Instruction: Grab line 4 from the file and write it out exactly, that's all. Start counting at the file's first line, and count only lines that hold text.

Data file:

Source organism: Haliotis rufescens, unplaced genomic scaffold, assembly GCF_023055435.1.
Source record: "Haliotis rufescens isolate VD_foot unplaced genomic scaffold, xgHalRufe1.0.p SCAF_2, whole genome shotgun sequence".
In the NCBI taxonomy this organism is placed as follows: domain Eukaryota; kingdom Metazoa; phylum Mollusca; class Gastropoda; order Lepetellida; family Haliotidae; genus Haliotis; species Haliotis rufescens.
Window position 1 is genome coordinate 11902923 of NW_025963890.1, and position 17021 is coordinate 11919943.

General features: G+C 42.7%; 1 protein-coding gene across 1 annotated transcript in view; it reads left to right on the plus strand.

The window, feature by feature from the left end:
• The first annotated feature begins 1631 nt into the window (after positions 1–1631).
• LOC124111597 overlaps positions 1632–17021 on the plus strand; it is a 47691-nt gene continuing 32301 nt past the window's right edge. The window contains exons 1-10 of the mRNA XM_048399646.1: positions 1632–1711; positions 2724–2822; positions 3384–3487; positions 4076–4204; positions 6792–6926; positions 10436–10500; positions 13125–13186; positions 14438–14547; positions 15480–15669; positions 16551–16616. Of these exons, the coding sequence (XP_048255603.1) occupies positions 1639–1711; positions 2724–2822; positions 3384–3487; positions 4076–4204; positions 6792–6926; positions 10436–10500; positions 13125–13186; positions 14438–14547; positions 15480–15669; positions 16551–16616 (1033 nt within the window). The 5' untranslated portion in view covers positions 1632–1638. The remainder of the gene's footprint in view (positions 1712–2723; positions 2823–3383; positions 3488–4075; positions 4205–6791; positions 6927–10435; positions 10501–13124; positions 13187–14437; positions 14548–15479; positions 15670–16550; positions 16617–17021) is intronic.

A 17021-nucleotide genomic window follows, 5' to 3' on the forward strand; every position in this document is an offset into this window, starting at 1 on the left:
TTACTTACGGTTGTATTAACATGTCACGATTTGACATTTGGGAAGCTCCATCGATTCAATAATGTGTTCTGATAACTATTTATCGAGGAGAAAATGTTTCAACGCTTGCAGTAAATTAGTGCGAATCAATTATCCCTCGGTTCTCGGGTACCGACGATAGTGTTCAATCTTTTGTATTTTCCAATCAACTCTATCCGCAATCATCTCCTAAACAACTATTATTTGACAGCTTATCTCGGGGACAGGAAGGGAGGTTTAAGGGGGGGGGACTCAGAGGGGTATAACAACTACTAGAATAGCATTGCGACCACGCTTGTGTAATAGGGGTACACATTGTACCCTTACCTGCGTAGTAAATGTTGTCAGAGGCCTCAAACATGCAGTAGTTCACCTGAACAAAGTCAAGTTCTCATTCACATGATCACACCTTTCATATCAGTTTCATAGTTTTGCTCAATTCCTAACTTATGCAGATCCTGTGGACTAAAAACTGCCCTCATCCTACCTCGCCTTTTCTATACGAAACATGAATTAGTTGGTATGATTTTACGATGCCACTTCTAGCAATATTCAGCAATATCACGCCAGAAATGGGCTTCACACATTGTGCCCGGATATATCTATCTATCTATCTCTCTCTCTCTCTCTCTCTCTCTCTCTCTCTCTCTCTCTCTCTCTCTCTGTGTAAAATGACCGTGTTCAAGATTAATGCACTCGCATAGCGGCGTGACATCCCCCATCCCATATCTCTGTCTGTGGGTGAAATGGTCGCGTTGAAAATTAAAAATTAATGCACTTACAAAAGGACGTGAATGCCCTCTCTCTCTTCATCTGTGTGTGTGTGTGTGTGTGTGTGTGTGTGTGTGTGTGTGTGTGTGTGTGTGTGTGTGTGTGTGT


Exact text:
Window position 1 is genome coordinate 11902923 of NW_025963890.1, and position 17021 is coordinate 11919943.